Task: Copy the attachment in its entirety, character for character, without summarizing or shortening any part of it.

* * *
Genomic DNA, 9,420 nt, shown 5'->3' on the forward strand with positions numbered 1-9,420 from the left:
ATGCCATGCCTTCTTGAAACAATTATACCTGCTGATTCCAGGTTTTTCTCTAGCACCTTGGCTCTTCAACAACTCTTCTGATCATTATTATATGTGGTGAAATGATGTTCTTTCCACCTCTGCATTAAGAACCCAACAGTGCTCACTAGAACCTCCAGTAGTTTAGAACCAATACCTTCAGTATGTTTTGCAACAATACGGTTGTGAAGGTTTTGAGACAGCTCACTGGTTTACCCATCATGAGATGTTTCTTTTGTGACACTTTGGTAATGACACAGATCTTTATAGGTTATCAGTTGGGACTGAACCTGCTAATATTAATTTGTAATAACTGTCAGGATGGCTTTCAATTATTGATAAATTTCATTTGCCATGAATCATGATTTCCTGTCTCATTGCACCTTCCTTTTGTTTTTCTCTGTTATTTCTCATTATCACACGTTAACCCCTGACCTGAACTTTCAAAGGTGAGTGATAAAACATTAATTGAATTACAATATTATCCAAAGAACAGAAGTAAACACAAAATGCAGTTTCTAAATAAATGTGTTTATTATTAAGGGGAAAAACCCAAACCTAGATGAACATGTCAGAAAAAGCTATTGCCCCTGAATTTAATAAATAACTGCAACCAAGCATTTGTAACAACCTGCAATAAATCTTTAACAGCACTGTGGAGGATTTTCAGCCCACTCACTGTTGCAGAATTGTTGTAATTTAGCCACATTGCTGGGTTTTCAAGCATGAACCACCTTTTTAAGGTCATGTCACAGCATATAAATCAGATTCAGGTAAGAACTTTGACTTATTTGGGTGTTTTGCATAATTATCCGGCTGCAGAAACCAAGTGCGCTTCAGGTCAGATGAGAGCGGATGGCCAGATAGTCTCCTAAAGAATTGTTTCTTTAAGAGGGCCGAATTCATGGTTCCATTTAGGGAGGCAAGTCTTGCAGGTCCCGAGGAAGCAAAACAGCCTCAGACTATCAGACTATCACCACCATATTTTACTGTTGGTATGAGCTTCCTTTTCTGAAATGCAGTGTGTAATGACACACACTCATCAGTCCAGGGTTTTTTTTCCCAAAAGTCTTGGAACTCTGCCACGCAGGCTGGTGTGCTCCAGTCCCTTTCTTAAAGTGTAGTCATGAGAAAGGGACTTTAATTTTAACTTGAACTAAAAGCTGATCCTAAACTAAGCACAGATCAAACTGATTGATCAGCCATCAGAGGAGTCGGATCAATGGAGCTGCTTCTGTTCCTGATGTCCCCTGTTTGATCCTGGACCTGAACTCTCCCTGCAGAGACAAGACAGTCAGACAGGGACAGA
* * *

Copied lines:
Genomic DNA, 9,420 nt, shown 5'->3' on the forward strand with positions numbered 1-9,420 from the left:
ATGCCATGCCTTCTTGAAACAATTATACCTGCTGATTCCAGGTTTTTCTCTAGCACCTTGGCTCTTCAACAACTCTTCTGATCATTATTATATGTGGTGAAATGATGTTCTTTCCACCTCTGCATTAAGAACCCAACAGTGCTCACTAGAACCTCCAGTAGTTTAGAACCAATACCTTCAGTATGTTTTGCAACAATACGGTTGTGAAGGTTTTGAGACAGCTCACTGGTTTACCCATCATGAGATGTTTCTTTTGTGACACTTTGGTAATGACACAGATCTTTATAGGTTATCAGTTGGGACTGAACCTGCTAATATTAATTTGTAATAACTGTCAGGATGGCTTTCAATTATTGATAAATTTCATTTGCCATGAATCATGATTTCCTGTCTCATTGCACCTTCCTTTTGTTTTTCTCTGTTATTTCTCATTATCACACGTTAACCCCTGACCTGAACTTTCAAAGGTGAGTGATAAAACATTAATTGAATTACAATATTATCCAAAGAACAGAAGTAAACACAAAATGCAGTTTCTAAATAAATGTGTTTATTATTAAGGGGAAAAACCCAAACCTAGATGAACATGTCAGAAAAAGCTATTGCCCCTGAATTTAATAAATAACTGCAACCAAGCATTTGTAACAACCTGCAATAAATCTTTAACAGCACTGTGGAGGATTTTCAGCCCACTCACTGTTGCAGAATTGTTGTAATTTAGCCACATTGCTGGGTTTTCAAGCATGAACCACCTTTTTAAGGTCATGTCACAGCATATAAATCAGATTCAGGTAAGAACTTTGACTTATTTGGGTGTTTTGCATAATTATCCGGCTGCAGAAACCAAGTGCGCTTCAGGTCAGATGAGAGCGGATGGCCAGATAGTCTCCTAAAGAATTGTTTCTTTAAGAGGGCCGAATTCATGGTTCCATTTAGGGAGGCAAGTCTTGCAGGTCCCGAGGAAGCAAAACAGCCTCAGACTATCAGACTATCACCACCATATTTTACTGTTGGTATGAGCTTCCTTTTCTGAAATGCAGTGTGTAATGACACACACTCATCAGTCCAGGGTTTTTTTTCCCAAAAGTCTTGGAACTCTGCCACGCAGGCTGGTGTGCTCCAGTCCCTTTCTTAAAGTGTAGTCATGAGAAAGGGACTTTAATTTTAACTTGAACTAAAAGCTGATCCTAAACTAAGCACAGATCAAACTGATTGATCAGCCATCAGAGGAGTCGGATCAATGGAGCTGCTTCTGTTCCTGATGTCCCCTGTTTGATCCTGGACCTGAACTCTCCCTGCAGAGACAAGACAGTCAGACAGGGACAGA